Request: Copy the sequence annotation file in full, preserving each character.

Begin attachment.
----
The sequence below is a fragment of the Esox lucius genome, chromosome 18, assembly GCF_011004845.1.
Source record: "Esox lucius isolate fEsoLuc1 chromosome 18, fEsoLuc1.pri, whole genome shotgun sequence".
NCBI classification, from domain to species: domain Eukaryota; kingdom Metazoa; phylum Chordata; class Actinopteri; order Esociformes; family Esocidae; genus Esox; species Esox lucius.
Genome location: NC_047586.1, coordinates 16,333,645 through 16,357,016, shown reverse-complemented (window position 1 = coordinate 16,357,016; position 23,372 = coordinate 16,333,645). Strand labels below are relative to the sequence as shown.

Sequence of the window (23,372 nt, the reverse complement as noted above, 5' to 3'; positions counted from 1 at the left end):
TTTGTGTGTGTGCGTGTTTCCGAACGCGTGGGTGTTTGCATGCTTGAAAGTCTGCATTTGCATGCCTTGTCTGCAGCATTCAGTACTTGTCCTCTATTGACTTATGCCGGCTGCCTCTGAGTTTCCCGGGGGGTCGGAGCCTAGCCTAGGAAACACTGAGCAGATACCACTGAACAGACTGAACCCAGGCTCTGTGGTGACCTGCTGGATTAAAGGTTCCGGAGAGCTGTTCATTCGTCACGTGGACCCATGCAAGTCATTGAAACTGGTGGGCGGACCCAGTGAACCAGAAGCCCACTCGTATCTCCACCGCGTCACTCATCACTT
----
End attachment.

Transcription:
The sequence below is a fragment of the Esox lucius genome, chromosome 18, assembly GCF_011004845.1.
Source record: "Esox lucius isolate fEsoLuc1 chromosome 18, fEsoLuc1.pri, whole genome shotgun sequence".
NCBI classification, from domain to species: domain Eukaryota; kingdom Metazoa; phylum Chordata; class Actinopteri; order Esociformes; family Esocidae; genus Esox; species Esox lucius.
Genome location: NC_047586.1, coordinates 16,333,645 through 16,357,016, shown reverse-complemented (window position 1 = coordinate 16,357,016; position 23,372 = coordinate 16,333,645). Strand labels below are relative to the sequence as shown.

Sequence of the window (23,372 nt, the reverse complement as noted above, 5' to 3'; positions counted from 1 at the left end):
TTTGTGTGTGTGCGTGTTTCCGAACGCGTGGGTGTTTGCATGCTTGAAAGTCTGCATTTGCATGCCTTGTCTGCAGCATTCAGTACTTGTCCTCTATTGACTTATGCCGGCTGCCTCTGAGTTTCCCGGGGGGTCGGAGCCTAGCCTAGGAAACACTGAGCAGATACCACTGAACAGACTGAACCCAGGCTCTGTGGTGACCTGCTGGATTAAAGGTTCCGGAGAGCTGTTCATTCGTCACGTGGACCCATGCAAGTCATTGAAACTGGTGGGCGGACCCAGTGAACCAGAAGCCCACTCGTATCTCCACCGCGTCACTCATCACTT